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Rue Halevy, Seen from the Sixth Floor is one of many oil on canvas paintings by French artist Gustave Caillebotte. Rue Halevy was completed in 1878 and is currently owned by a private collector.
The painting itself measures 60cm wide by 73cm high and, as the name suggests, portrays Rue Halevy, a boulevard in Paris, as seen from the balcony of the 6th floor of one of the adjacent buildings. Paintings of urban Paris are common amongst the artistic works of Caillebotte, which include Paris Street; Rainy Day (1875), and Boulevard, Seen from Above (1880). In his paintings, Caillebotte has effectively captured a significant period in the overall history of Paris. During the 19th century, Paris was in the midst of a phenomenal urban restructuring, which saw the demolition of the old medieval Paris and the creation of the contemporary French capital city.
Rue Halevy was one such street; the old and confined area had been replaced with wide boulevards, lined with uniform buildings of the prime of Parisian architecture, and was completed with an opera house, visible in the distance. Caillebotte has captured the grandeur of this contemporary Parisian area, which was made possible via innovative mass-renovation. During the late 19th century, impressionism was cultivated by the artists of Paris, and Caillebotte was no exception. Rue Halevy was painted to depict the accurate representation of light as it falls on the area, with short and minimal brush strokes, combined with the accurate depiction of colour schemes and shadows.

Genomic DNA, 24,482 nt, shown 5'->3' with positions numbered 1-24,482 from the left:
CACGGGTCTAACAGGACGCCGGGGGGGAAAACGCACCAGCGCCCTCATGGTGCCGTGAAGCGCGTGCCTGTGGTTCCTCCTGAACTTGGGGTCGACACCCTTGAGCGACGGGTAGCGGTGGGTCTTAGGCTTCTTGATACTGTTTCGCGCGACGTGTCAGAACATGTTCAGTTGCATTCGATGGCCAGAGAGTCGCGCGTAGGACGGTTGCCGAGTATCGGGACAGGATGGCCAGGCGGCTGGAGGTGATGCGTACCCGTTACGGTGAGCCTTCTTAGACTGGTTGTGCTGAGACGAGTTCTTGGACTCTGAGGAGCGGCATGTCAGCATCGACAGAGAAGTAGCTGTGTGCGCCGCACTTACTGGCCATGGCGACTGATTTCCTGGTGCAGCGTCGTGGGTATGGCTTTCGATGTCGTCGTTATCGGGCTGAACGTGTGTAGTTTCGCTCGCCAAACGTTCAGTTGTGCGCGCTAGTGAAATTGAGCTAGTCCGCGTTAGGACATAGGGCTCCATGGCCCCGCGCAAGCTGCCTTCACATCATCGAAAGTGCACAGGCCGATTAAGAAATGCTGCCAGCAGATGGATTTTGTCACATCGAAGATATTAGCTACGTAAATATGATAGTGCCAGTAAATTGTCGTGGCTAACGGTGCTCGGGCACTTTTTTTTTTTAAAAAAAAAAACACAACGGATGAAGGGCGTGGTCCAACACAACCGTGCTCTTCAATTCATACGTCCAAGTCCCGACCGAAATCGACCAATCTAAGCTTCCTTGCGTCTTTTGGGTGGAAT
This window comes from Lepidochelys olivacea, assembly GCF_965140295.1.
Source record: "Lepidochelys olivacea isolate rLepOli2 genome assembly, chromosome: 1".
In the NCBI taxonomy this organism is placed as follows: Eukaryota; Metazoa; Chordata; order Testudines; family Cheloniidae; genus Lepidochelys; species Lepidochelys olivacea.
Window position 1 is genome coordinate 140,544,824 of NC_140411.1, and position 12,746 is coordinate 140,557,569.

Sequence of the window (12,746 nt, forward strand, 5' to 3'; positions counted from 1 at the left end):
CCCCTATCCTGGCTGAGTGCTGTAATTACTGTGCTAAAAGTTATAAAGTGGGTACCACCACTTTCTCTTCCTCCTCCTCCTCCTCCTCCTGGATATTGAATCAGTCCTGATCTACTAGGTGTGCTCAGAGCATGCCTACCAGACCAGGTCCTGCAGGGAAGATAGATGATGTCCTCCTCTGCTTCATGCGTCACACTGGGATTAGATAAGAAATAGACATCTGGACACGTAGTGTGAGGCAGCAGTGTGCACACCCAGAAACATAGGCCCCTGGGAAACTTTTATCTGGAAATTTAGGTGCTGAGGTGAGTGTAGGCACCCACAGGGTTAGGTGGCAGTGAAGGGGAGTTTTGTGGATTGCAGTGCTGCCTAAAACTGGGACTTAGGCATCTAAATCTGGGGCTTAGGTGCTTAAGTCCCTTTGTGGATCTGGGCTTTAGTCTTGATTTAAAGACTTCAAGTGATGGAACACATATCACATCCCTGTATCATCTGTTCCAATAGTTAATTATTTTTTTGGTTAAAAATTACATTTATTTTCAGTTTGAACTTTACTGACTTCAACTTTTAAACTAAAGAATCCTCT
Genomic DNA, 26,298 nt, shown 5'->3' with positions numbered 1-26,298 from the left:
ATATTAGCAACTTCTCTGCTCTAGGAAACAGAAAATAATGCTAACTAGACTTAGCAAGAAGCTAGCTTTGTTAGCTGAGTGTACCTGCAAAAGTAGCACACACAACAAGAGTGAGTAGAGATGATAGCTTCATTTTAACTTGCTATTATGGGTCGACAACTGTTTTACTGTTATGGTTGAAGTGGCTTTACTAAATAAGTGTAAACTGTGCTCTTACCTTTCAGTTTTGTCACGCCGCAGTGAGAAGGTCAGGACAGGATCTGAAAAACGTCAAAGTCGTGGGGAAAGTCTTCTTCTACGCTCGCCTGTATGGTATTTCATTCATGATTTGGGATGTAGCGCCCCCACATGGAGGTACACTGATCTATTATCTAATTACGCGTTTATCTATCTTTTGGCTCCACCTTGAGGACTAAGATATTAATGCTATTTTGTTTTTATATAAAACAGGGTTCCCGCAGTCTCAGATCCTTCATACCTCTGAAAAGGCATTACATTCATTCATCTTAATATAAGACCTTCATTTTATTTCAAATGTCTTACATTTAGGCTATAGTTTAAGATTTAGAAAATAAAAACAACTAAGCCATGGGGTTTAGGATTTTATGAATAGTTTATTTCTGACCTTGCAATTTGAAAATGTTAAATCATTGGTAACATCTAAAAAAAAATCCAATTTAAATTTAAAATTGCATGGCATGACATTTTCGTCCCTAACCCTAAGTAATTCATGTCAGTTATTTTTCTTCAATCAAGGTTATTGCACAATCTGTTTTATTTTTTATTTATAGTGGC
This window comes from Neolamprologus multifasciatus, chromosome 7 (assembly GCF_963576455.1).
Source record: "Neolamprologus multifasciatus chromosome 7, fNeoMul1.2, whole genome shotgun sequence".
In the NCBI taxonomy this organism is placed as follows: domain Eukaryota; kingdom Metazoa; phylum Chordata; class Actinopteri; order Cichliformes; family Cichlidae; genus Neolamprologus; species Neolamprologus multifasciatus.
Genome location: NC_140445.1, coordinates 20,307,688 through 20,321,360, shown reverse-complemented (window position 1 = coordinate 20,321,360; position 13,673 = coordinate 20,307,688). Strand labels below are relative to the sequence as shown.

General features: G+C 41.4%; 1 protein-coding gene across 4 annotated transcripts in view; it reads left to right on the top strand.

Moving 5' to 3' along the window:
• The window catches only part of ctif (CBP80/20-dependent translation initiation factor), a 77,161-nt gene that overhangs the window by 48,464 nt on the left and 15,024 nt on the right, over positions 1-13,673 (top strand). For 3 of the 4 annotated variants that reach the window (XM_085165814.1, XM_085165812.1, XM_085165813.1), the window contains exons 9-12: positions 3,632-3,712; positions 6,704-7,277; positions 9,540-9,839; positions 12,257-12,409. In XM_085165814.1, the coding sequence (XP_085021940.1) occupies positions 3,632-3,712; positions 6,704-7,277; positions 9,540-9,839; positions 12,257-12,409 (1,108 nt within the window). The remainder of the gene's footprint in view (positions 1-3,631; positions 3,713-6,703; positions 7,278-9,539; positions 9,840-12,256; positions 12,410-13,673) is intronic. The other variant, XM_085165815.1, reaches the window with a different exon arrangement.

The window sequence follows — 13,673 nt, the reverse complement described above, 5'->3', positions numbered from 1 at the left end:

This is evident in Rue Halevy as some areas of the adjacent buildings are darker due to the surrounding shadows. To capture the essence or fundamental characteristics or the area is a cardinal feature of impressionism, rather than seeking to express every minute detail, which provides an aesthetically soothing image. This gives the viewer a greater sense of appreciation for the 'big picture' and has rendered the painting as more vivid. As a testament to his skill, Caillebotte has seized the movement of the people below, as though they were frozen in time crossing the road and walking the pavement.
When combined with Paris Street; Rainy Day (1875), the general attire of pedestrians is present in the minds of the viewers, and Caillebotte offers his contemporary viewers a glimpse into a moment of 19th century life on Rue Halevy, as though they were observing the panorama from the 6th floor. The paintings of Caillebotte are all testaments to his skill and devotion to the arts. Rue Halevy, Seen from the Sixth Floor exquisitely reinforces this notion.